(director: Joe Kane; screenwriter: James Webb; cinematographer: William Nobles; editor: Les Orlebeck; music: Cy Feuer; cast: Roy Rogers (Jeff Connor), Gabby Hayes (Gabby Chapman), Sally Payne (Jo Morrison), George Cleveland (Hank Liddell), Billy Lee (Chick Morrison), Joseph Crehan (Mark Benton), Fred Kohler Jr.(Jim Trevor/Black Bart), Jack Ingram (Sheriff Pat Daley), Pierre Watkin (Amos Norton); Runtime: 53; MPAA Rating: NR; producer: Joe Kane; Mill Creek Entertainment; 1941)
“By cracky — an appealing Roy Rogers and Gabby Hayes western.”
Reviewed by Dennis Schwartz
By cracky — an appealing Roy Rogers and Gabby Hayes western. Joe Kane(“Ride the Man Down”/”Hoodlum Empire”/”The Sea Hornet”) directs with great skill for getting the most out of a B-film, while writer James Webb establishes a reasonably decent screenplay for such a routine tale.
In Nevada City, California, in the 1860s, hot-headed stagecoach line owner Hank Liddell (George Cleveland) without proof blames all the stage robberies and burnings on his new Central California railway rival, headed by Mark Benton (Joseph Crehan), whom he believes is trying to put him out of business. Stagecoach drivers Jeff Connor (Roy Rogers) and Gabby Chapman (Gabby Hayes) meet Benton by accident while racing his train and believe Benton is telling the truth that he did not hire the Black Bart (Fred Kohler Jr.) bandit to hold-up hisstagecoaches. When Roy tells that to Liddell, he’s fired. The teenage Jo (Sally Payne) and the adolescent Chick Morrison (Billy Lee), the children of Liddell’s deceased partner, are dismayed to find their protectors now working nearby for Benton’s railroad.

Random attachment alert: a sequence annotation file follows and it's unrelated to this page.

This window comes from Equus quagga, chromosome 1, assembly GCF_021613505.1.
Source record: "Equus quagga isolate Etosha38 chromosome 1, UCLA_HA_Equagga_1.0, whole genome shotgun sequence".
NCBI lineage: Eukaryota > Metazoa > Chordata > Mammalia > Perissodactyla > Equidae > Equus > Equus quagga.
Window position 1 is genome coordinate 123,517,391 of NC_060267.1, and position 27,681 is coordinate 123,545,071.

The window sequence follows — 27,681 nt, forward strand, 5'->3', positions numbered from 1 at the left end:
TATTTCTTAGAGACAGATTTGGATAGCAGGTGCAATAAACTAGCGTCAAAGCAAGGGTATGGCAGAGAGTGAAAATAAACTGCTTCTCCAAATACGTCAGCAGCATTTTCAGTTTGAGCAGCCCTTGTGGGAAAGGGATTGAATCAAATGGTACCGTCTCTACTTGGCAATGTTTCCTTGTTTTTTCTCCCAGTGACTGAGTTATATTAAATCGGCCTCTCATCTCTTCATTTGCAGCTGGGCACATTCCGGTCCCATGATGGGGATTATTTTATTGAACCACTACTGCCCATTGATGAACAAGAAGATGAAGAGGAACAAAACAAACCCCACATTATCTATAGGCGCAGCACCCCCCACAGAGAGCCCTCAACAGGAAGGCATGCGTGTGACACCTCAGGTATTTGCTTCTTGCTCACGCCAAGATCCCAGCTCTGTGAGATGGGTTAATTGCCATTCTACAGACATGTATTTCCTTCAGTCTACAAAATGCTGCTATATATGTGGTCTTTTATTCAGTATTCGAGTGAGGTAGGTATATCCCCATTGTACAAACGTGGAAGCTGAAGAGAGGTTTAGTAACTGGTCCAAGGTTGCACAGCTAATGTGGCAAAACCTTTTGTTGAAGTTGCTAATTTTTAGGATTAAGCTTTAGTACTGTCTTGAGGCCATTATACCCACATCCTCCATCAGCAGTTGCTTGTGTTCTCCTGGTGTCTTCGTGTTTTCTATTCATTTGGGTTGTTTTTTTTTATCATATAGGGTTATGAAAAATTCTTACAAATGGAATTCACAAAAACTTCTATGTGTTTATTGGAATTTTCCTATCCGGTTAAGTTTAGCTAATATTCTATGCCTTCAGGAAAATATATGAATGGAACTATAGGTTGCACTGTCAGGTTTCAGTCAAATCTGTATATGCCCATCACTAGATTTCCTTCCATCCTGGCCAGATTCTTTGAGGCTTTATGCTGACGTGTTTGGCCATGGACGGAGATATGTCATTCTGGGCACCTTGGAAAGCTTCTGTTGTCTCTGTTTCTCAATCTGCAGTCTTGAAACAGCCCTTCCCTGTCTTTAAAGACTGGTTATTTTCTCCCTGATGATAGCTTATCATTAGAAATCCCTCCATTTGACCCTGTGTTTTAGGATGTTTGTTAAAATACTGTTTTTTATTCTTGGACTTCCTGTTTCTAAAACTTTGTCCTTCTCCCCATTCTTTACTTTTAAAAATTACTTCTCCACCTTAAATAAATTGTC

Jim Trevor is really Black Bart, and his m.o. is signing his name in a poetic note he leaves after each robbery. Black Bart is partners with the evil Amos Norton (Pierre Watkin), who runs the Sacramento River Navigation Company and whose aim is to ruin both Benton and Liddell so he can get the valued government contracts and take over running the railroad. Trevor visits Nevada City and falsely tells the gullible Liddell his freight business was ruined by Benton and he wants to get even with him. Trevor easily succeeds in entangling the cloudy thinking Liddell in a sabotage operation to ruin Benton. It’s up to Roy and Gabby to straighten things out and catch the bad guys, as Benton and Liddell, thanks to the meddling stagecoach drivers, patch up their misunderstanding and unite to foil the criminals from dynamiting the railroad tracks.
Film’s best dis has Gabby saying ‘Roy ain’t got the common sense of a blue-eyed mule.’
REVIEWED ON 9/4/2013 GRADE: B-